The Washington Post reports: Angered by demands for a recount in the three states that gave him an electoral college victory, President-elect Donald Trump made a bold but unsubstantiated assertion in a tweet — that “millions of people” voted illegally in the presidential election. He suggested they voted for his Democratic rival, Hillary Clinton, who now leads in the popular vote by 2.2 million votes, and thus he actually also won the popular vote.
In addition to winning the Electoral College in a landslide, I won the popular vote if you deduct the millions of people who voted illegally
— Donald J. Trump (@realDonaldTrump) November 27, 2016
Winning the electoral college is all that counts in the presidential race. But losing the popular vote by such a substantial margin apparently gnaws at Trump. Is there any basis for his claim?
The simple answer is no. This is a bogus claim with no documented proof.
Our colleagues at Snopes.com and PundiFact have already examined this claim, back when it was hot in the right-wing blogosphere, not a statement made by a future U.S. president. The whole thing started with a few tweets by Gregg Phillips, a self-described conservative voter fraud specialist. [Continue reading…]
Politico adds: Election law experts quickly rejected Trump’s claims as farfetched.
“There’s no reason to believe this is true,” said Rick Hasen, a professor specializing in election law at the University of California, Irvine. “The level of fraud in US elections is quite low.”
Hasen added, “The problem of non-citizen voting is quite small — like we’re talking claims in the dozens, we’re not talking voting in the millions, or the thousands, or even the hundreds.”
David Becker, executive director of the Center for Election Innovation & Research and a former senior trial attorney in the Voting Section of the Department of Justice’s Civil Rights Division, agreed that widespread fraud was unlikely.
“We know historically that this almost never happens,” he said. “You’re more likely to get eaten by a shark that simultaneously gets hit by lightning than to find a non-citizen voting.” [Continue reading…]
Ezra Klein writes: This tweet is an example of Trump’s most dangerous quality: his tendency to mobilize against a threatening, sometimes imaginary Other whenever he himself is under siege. There is no evidence of significant voter fraud from this election. But Trump is telling his supporters that voting fraud did in fact happen, and that they should therefore worry that their political power will be overwhelmed by illegal voters.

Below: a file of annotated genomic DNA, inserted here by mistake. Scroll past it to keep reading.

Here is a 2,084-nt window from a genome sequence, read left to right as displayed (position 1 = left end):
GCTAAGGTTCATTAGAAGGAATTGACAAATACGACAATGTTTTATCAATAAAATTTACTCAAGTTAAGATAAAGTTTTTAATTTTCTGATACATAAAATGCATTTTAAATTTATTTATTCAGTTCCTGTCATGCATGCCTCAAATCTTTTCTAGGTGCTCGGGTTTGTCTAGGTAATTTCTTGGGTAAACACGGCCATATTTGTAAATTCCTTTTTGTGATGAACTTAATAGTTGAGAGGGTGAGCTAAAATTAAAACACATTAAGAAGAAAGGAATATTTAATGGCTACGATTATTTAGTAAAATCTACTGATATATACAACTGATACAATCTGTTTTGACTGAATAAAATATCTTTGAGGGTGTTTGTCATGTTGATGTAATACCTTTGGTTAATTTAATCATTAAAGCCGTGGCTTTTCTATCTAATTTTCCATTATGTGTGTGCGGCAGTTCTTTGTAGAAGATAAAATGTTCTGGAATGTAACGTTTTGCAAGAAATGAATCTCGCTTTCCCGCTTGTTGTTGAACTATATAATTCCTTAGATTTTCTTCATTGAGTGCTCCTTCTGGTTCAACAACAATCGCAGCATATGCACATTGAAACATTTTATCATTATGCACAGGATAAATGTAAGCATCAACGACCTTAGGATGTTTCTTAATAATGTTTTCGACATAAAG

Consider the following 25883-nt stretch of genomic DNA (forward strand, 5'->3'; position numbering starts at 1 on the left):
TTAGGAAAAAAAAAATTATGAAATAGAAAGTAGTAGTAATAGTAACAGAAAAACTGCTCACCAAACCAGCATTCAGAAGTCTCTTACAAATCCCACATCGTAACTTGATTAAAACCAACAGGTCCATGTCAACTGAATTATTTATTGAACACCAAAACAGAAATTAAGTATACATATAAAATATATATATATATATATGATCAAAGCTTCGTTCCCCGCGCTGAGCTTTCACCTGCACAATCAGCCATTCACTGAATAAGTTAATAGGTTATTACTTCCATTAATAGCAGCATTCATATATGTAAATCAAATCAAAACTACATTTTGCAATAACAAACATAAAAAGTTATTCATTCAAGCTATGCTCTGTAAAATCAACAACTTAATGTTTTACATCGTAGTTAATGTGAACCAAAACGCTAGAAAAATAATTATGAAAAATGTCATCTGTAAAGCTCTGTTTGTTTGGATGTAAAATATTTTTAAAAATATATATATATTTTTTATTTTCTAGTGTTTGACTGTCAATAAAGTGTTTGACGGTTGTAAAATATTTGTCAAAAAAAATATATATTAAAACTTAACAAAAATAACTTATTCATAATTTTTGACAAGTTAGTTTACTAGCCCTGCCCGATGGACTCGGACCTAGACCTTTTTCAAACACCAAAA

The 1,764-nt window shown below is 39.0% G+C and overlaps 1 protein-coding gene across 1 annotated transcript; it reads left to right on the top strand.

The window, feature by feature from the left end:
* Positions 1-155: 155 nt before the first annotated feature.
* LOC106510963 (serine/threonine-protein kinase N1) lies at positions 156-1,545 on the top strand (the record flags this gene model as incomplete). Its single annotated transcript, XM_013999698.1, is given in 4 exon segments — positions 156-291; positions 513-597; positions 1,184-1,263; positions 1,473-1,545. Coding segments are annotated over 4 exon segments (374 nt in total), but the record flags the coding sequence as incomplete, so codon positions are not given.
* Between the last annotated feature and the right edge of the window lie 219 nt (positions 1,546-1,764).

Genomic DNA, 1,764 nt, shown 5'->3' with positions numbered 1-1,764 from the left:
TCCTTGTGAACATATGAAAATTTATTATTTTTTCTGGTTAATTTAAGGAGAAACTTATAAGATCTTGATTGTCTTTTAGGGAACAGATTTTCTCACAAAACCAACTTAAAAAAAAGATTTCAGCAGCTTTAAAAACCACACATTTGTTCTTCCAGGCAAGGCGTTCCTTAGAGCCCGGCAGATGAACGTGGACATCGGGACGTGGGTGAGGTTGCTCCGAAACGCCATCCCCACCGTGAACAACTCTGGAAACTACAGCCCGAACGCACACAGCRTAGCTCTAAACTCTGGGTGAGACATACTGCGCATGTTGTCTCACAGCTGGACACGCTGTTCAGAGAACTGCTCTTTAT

The nightmare scenario in 2016 was that Trump would refuse to accept the outcome of the election when he was a mere candidate. Imagine if he were to refuse to accept the outcome of the next election once he is the president, and after he has appointed loyalists to control America’s security apparatus.
Imagine this tendency of Trump’s emerging after a domestic terrorist attack. George W. Bush worked hard in the aftermath of 9/11 to tamp down Islamophobia in America — to ensure it was al-Qaeda (and, eventually, Saddam Hussein) who was blamed, not American Muslims. Who would Trump blame in the aftermath of a terrorist attack? How quick would he be to turn Americans against each other, to find an enemy who could absorb the public anger that might normally attach itself to him?
I’ve noticed a lot of people on Twitter seem to think Trump’s tweet is scary because it’s false, but the actually scary interpretation is that he believes it’s true, which he probably does. It seems likely that Trump got his “information” from conspiracy theorist site InfoWars.com, or someone else retweeting or rewriting InfoWars — a lot of weird things Trump says later prove to emerged in the pro-Trump, conspiracy theory-corners of the internet. The problem with Trump isn’t the lies he tells as much as it’s the information he chooses to believe. [Continue reading…]
In this regard, Trump is no different from his supporters and many of his opponents: the information he seeks out is information that is limited to that which appears to confirm his existing beliefs.
This is the trap that locks the majority of political opinion in self-reinforcing loops that inhibit the evolution of thought and the integration of new information.
Where thinking loses its capacity to adapt, it is reduced to mere repetition.